I didn’t need to be asked to write this piece. Before this was a pitch, much less a story, I had already started getting my thoughts down on Leonard Cohen’s death. It was something I did for myself. Not long after the news filtered through the internet last night, there I was, sitting before the glow of a computer screen, trying to make sense of his passing. That in and of itself speaks to the significance of Cohen’s music.
The new year has only just begun, but 2018 already promises to be a year replete with great punk and hardcore offerings. There are hotly anticipated records from young up-and-comers and equally exciting releases from time-tested veterans. There are reunion records from some of our personal favorites and others that cathartically speak to today’s crazed sociopolitical landscape.
During a taping of James Corden’s Late Late Show back in August, Denis Leary dove way back into his own personal comic archives. Despite dressing the part of Donald Trump in a drab suit and shabby wig, Leary, now 60, didn’t look a day older than he did when he shot No Cure For Cancer, the vinegar-soaked one-man show that launched his comedy career 25 years earlier.
@realDonaldTrump@NRA What you don't understand is that @NRA has had countless chances to "do the right thing" for years and hasn't done anything at all. You're either dumb or blind to think that'll change.
Muck Rack makes it simple to find people, tweets, or articles that mention any name, keyword, company, hashtag etc. We've compiled this guide to help you make the most of your search.
Selecting a term
Start searching tweets, articles from media outlets, articles mentioned in tweets, journalists'
names, titles and bios with some suggested searches:
Companies or Topics (e.g. iPhone, Microsoft)
Phrases (e.g. "cloud computing") — use quotes to keep the terms together
Twitter handles (e.g. @username) — returns those who have mentioned or replied to
Names (e.g. "David Pogue")
Hashtags (e.g. #sxsw, #london2012)
Bio details (e.g. vegan, Olympics, father)
Muck Rack's Advanced Search allows for many boolean operators.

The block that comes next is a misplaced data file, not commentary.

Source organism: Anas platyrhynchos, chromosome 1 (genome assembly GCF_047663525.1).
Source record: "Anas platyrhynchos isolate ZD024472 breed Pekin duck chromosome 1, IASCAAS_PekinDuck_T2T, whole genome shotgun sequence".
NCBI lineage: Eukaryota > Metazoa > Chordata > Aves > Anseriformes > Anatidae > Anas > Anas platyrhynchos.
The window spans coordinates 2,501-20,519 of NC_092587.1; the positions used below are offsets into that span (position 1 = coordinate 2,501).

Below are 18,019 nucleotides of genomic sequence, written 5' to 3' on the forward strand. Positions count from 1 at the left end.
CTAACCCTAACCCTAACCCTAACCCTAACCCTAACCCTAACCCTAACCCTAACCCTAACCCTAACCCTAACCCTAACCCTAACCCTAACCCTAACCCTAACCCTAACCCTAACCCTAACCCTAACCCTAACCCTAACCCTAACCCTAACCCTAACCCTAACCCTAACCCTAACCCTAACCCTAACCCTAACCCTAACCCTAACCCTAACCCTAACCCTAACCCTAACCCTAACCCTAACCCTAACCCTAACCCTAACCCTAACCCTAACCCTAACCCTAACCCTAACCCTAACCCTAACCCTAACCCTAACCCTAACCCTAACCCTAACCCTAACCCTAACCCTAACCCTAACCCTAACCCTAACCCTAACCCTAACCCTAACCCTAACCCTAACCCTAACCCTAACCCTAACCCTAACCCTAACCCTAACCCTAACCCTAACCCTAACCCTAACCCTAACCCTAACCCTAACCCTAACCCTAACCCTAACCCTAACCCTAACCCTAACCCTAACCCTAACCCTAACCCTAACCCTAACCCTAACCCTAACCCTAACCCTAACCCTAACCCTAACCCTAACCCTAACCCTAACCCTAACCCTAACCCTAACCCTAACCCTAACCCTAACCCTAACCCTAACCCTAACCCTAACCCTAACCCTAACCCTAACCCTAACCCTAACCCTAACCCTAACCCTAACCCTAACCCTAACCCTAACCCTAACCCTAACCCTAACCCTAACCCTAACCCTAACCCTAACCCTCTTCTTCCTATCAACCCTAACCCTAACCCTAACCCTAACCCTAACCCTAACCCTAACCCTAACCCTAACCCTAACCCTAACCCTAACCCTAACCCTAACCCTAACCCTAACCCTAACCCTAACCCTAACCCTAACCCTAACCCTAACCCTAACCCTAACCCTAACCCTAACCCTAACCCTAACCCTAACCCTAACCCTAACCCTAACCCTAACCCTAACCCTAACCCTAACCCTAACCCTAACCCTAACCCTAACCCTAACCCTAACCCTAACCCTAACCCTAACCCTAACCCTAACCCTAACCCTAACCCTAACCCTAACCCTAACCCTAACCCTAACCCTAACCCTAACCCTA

Find results that mention multiple specified terms, use AND or
+. For example, ensure each result contains both Elon Musk and Mark Zuckerberg by
searching Musk AND Zuckerberg or Musk + Zuckerberg.
Use the operators OR or , to broaden your search when you'd like either of
multiple terms to appear in results. (This is the default behavior of our search when no operators
are used). For example, results will contain either cake or cookie by searching cake OR cookie or cake,cookie
Use NOT or - to subtract results from your search. For
example, searching Disney will yield results about the Walt Disney Company as well as Walt Disney
World Resort. To exclude mentions of Disney World, search for Disney -World or Disney
When using one of these operators with a phrase, enclose it in quotation marks. For example, you can
find results about smartphones excluding Apple's iPhone 4S by searching smartphone -"iPhone
Exact case matching or punctuation
If you're searching for a brand name or keyword that relies on specific punctuation marks or capitalization, you can
find results that match your exact query by adding matchcase: before the keyword you're searching for, like matchcase:E*TRADE .
Use parentheses to separate multiple
boolean phrases. For example, to find journalists talking about having fun in Disney World or
Disneyland, search for ("disney world" OR disneyland) AND fun.
An asterisk can be used to search for any variation of a root word truncated by the asterisk. For example, searching for admin* will return results for administrator, administration, administer, administered, etc.
A near operator is an AND operator where you can control the distance between the words. You can vary the distance the near operation uses by adding a forward slash and number (between 0-99) such as strawberries NEAR/10 "whipped cream", which means the strawberries must exist within 10 words of "whipped cream".